By the time the kingdom of Italy came to an end in 1946, the House of Savoy had been a ruling gens for a very long time indeed. Like all such dynasties, it had had to reinvent and reorientate itself over time, and had relied as much on intelligent and forceful adaptation to changing circumstances as on sheer weight of rule. No doubt the most dramatic instance, historically and regionally speaking, was the great shift of the Savoyard capital city from the French to the Italian side of the Alps that occurred in the sixteenth century. But there were also periods of active consolidation and growth that went well beyond such adaptational needs—and the fifteenth century was one such energetic period of expansion and development. It was an era in which the cultural prowess of the Dukes of Savoy and the brilliance of their patronage more than matched their political ambition, as could be vividly seen by any visitor to the sumptuous exhibition organized in Turin in 2006: Corti e Città: arte del Quattrocento nelle Alpi occidentali. This, then, was a true flowering: the cultural rise of Savoy during this period was not slow and gradual, but active and intensive. The foundations for such a phase of cultural development, marking a high plateau in Savoyard fortunes, were laid during the later fourteenth century. But it was under the long rule of Duke Amédée VIII (reigned 1391–1439, died 1451), when Savoy went from being a county to a Duchy and was able to extend its territories, that it began to be counted a significant player on the European stage.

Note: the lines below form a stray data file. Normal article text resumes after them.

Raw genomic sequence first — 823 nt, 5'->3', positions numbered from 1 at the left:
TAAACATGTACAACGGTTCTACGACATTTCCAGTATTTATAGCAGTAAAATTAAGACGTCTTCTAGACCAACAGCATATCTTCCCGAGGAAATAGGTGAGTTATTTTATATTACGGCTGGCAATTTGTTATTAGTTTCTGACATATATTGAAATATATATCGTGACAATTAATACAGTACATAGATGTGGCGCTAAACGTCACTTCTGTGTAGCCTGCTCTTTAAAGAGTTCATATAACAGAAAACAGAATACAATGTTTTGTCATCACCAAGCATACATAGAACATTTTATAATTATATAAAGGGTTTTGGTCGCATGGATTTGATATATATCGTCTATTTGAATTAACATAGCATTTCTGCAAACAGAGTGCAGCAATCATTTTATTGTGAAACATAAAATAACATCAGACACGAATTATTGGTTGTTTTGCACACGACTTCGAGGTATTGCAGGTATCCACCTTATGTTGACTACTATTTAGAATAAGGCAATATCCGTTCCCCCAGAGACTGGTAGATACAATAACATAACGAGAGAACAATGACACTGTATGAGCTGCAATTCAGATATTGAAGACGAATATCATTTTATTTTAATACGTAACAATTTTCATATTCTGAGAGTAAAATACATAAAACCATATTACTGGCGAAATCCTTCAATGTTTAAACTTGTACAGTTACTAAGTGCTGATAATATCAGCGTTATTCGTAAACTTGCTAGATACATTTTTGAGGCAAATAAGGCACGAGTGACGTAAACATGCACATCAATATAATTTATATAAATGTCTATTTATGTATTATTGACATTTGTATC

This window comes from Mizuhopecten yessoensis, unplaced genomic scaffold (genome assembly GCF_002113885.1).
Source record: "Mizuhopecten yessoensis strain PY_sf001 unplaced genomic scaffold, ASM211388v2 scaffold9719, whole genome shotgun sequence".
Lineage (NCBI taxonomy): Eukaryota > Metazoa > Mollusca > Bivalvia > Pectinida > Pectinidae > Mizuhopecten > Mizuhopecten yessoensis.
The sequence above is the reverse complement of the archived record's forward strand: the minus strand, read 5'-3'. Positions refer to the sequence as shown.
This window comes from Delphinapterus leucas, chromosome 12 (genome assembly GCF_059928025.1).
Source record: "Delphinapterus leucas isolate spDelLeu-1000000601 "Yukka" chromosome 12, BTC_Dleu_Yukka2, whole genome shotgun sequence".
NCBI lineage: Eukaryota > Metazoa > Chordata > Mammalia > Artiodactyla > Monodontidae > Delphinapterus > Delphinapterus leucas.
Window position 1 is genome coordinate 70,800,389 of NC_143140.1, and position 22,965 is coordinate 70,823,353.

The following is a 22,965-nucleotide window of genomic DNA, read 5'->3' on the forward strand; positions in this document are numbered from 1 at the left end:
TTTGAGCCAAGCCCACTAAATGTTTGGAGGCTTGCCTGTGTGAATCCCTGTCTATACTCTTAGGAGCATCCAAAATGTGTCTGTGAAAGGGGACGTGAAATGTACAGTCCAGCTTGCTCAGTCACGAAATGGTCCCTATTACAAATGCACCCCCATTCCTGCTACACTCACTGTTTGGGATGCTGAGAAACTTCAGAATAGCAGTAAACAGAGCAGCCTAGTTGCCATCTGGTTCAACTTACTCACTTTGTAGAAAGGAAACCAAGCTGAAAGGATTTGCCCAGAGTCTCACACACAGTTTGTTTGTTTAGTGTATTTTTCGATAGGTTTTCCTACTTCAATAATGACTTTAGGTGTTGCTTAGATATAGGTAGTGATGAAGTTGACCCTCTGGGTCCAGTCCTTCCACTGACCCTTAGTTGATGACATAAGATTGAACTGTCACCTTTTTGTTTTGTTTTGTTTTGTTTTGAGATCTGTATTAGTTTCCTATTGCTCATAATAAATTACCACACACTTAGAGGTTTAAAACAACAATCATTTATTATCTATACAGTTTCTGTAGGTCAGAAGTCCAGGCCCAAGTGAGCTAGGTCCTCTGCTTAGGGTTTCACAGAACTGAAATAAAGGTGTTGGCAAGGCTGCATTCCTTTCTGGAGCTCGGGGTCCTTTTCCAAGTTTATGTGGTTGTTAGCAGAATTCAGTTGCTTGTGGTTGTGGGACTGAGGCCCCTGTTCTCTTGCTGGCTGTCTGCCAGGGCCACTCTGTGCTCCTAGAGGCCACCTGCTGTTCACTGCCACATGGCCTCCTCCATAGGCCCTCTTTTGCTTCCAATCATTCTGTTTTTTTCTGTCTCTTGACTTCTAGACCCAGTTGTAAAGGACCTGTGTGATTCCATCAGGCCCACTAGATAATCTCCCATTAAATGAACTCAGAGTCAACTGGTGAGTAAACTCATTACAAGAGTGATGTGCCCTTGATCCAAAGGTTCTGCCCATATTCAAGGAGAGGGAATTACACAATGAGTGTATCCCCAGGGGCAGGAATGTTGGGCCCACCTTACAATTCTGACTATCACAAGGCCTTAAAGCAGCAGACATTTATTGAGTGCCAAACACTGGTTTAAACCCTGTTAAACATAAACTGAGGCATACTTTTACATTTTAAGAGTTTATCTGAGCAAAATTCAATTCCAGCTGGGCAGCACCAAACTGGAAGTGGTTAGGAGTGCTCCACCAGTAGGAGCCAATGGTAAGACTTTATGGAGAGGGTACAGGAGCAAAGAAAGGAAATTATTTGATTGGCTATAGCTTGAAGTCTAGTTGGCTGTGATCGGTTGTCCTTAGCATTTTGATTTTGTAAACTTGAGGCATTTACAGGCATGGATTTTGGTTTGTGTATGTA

Still more tellingly for this project, Savoy also became a friendly rival to Burgundy, its ‘cousin state’ to the northwest. Princely display and self-image went hand-in-hand with emulation—embracing the civic and the ecclesiastical, as well as the courtly realm. Burgundy was the more established and illustrious state, both politically and culturally, and Savoy sought to emulate its status and achievement. Dufay, as an eminent musician of European renown, became in the first place an ornament of the Court, bringing with him a reputation and a talent that did honour to the ruler whose servant and advisor he had now become. His artistry proclaimed the Duke’s magnificence and prestige. Dufay was first engaged as chapelmaster in late 1433 or early 1434 in order, so it would seem, that the Court machine would be able to celebrate in appropriately splendid fashion the big dynastic wedding that was to take place in the second week of February. The ceremony was held in Chambéry, then the main Ducal residence; and the princely couple—Louis, Prince of Piedmont, Amédée’s eldest surviving son and heir, and Anne de Lusignan, Princess of Cyprus—were married in the recently constructed ‘chapelle neuve’ within the château precincts. (This space, when it was later used to house the famed relic of the Holy Shroud, became known as the Sainte-Chapelle: the building still survives, now with a monumental baroque facade and its early sixteenth-century stained glass newly restored.) Philip the Good, Duke of Burgundy, was in attendance at the wedding with a large and important retinue, including his singers and chaplains. And so this occasion must be counted as a striking moment of cultural emulation, with Dufay and Binchois prominent at the head of their respective ensembles: two Dukes, two noble families and retinues, two chapels headed by two iconic musical figures. What music was actually performed, and what might have transpired between these two musicians, twin beacons of their age (as a famous picture shows them), we can expect to hardly know. But this sumptuous aristocratic wedding was without doubt one of the great cultural moments of its time: a meeting of minds, a place of emulation, but also of exchange.